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British surveyors report weakest private housing growth in nearly 3 years
[LONDON] Construction of private homes slowed sharply in the first three months of 2016, reflecting planning delays and possibly uncertainty linked to Britain's upcoming referendum on European Union membership, a survey showed on Wednesday.
The Royal Institution of Chartered Surveyors said its members reported the weakest growth in private housebuilding since the second quarter of 2013, and that considerably fewer expected growth over the next 12 months than a year ago.
A separate survey by financial data firm Markit showed the weakest housebuilding in three years in March earlier this month, contrasting sharply with more upbeat official numbers.
Britain's government has launched a series of measures to boost construction and private home ownership and wants to build 200,000 homes for first-time buyers aged under 40 by 2020.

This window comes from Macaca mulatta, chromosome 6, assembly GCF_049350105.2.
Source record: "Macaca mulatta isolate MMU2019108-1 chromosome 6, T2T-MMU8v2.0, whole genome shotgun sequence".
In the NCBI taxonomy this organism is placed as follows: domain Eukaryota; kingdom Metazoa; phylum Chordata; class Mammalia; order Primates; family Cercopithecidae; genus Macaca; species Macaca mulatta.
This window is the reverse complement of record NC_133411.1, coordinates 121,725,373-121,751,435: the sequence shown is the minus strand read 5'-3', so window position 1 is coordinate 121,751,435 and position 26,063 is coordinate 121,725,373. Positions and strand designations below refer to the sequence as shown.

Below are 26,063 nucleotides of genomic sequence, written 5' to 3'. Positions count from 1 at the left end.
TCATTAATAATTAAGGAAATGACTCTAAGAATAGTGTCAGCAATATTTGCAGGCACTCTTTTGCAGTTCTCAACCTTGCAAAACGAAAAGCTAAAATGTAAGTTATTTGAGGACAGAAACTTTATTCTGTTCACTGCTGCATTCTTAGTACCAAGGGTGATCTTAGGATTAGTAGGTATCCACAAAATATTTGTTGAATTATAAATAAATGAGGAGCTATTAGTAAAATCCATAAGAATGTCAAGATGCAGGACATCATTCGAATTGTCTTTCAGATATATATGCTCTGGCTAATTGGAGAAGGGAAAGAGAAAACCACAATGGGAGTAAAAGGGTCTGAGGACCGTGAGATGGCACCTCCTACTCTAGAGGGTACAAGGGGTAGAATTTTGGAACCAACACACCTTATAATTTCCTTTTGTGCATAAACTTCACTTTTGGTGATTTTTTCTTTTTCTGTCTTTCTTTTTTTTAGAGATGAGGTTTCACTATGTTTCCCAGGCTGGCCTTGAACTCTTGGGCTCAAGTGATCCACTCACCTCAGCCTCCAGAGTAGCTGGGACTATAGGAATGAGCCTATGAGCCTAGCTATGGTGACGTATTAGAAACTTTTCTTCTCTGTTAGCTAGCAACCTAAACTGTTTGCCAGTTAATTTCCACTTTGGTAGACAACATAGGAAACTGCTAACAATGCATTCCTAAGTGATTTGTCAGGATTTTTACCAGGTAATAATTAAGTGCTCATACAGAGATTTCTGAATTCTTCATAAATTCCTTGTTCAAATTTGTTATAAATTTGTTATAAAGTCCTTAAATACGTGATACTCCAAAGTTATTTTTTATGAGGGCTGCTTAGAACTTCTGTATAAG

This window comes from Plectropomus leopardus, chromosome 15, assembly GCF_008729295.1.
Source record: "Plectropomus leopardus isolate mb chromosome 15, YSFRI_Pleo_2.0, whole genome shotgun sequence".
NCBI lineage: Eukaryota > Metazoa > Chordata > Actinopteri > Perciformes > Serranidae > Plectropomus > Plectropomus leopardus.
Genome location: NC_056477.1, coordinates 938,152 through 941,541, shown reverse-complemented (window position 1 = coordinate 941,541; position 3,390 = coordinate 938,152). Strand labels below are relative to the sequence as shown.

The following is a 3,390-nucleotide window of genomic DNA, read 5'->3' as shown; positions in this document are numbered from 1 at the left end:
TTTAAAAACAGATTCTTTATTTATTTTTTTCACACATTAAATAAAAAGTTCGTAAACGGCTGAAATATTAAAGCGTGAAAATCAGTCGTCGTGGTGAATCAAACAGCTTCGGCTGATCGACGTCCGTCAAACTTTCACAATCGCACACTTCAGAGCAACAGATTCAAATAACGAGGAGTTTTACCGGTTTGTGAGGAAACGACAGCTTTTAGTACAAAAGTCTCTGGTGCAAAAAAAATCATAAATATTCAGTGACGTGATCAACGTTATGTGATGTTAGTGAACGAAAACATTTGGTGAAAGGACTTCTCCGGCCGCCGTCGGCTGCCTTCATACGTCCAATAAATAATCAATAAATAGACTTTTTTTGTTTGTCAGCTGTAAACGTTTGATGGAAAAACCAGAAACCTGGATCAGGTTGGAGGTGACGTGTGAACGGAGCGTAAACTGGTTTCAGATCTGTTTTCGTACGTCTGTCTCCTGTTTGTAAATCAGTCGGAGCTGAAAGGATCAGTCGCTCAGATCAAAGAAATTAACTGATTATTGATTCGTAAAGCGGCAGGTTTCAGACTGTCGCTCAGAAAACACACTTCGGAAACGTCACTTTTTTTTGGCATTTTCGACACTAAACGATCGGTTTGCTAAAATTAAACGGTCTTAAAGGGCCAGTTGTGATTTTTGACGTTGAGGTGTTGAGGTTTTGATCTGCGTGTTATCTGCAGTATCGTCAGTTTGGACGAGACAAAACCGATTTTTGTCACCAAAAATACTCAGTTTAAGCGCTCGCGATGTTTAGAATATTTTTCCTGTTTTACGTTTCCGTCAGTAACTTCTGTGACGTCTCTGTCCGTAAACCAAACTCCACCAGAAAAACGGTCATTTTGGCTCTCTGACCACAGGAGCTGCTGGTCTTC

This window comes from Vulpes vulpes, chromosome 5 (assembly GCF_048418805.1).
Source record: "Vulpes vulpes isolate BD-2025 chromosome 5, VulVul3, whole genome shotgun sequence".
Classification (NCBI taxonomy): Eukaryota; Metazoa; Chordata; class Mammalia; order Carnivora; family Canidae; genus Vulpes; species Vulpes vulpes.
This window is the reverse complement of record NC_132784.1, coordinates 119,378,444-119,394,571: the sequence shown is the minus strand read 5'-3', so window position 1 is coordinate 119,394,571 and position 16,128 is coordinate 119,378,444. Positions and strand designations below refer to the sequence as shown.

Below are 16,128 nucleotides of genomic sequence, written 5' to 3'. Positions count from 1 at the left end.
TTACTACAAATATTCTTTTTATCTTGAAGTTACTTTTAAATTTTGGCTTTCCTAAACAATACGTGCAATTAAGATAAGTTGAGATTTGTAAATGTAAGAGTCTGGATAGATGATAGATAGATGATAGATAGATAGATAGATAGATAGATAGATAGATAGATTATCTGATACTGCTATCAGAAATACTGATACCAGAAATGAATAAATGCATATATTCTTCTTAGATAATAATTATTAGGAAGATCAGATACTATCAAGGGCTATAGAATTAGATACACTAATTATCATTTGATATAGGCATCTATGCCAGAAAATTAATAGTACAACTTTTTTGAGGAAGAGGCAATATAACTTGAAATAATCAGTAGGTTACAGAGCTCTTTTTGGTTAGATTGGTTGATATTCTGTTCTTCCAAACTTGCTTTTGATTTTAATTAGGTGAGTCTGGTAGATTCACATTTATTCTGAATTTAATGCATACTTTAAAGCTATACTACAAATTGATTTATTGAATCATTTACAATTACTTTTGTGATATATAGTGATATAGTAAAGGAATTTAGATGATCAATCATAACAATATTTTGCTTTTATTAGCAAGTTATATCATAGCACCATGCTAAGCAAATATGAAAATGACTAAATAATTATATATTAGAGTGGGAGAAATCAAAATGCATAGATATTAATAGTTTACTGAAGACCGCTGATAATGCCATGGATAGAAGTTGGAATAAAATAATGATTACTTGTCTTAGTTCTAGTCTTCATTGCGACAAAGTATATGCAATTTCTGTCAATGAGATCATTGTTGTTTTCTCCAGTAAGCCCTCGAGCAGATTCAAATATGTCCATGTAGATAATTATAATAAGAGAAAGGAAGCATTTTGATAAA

"One might well ask why growth in private housing workloads is softening at a time when policy is firmly focused on the creation of new starter homes," RICS chief economist Simon Rubinsohn said.
"Our survey tells us that planning delays are one of the biggest barriers to growth in the construction sector ... (and) we cannot discount the climate of uncertainty caused by the forthcoming EU referendum," he added.
Britons vote on June 23 on whether to stay in or leave the EU.
Bank of England Governor Mark Carney said on Thursday that uncertainty about the result of the referendum was probably the reason behind foreign interest in British commercial real estate drying up over the past three months.